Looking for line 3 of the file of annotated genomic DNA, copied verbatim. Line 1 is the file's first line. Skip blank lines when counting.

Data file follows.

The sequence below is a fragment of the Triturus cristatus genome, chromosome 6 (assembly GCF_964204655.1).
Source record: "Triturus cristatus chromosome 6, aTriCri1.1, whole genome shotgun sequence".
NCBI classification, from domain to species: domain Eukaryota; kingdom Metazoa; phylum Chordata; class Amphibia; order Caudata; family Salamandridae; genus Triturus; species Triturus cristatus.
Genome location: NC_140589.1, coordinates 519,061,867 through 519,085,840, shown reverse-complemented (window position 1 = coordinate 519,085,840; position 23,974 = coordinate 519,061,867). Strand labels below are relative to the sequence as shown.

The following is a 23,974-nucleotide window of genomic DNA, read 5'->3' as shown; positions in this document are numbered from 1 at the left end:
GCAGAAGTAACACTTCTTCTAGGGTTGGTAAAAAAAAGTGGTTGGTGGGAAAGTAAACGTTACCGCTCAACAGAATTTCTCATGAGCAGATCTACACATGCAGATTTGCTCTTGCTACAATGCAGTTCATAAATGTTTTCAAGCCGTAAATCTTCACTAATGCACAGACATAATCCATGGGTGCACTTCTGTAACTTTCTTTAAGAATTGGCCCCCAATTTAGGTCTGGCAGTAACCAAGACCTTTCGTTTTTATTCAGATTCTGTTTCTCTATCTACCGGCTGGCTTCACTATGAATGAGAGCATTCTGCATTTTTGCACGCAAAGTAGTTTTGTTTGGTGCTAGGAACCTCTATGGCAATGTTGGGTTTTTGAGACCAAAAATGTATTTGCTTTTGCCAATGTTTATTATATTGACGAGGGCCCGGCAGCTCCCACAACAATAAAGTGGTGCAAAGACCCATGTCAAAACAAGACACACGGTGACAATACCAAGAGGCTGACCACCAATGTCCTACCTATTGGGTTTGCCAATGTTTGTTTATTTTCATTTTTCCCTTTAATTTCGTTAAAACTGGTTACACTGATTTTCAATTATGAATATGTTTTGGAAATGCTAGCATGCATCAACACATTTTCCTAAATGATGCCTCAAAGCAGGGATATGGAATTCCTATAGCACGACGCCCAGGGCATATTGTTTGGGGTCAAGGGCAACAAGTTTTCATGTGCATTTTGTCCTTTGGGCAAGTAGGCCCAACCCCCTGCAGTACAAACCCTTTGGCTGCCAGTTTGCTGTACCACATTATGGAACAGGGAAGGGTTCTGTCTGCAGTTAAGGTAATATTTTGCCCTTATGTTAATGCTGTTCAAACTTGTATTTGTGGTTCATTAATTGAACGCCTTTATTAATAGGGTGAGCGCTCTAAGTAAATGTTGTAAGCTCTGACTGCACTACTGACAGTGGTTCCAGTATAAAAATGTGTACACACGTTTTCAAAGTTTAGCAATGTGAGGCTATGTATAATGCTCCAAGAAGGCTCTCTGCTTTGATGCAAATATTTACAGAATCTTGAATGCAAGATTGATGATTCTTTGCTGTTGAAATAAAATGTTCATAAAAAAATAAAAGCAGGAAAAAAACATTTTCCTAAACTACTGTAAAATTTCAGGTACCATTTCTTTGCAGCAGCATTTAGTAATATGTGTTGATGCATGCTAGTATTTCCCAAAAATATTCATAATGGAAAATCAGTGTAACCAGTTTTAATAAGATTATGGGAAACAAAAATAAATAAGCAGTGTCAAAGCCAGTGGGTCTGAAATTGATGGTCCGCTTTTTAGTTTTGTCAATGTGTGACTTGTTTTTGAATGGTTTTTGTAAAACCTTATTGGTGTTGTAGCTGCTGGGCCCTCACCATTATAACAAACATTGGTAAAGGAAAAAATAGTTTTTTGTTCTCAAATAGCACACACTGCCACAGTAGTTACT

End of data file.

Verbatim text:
NCBI classification, from domain to species: domain Eukaryota; kingdom Metazoa; phylum Chordata; class Amphibia; order Caudata; family Salamandridae; genus Triturus; species Triturus cristatus.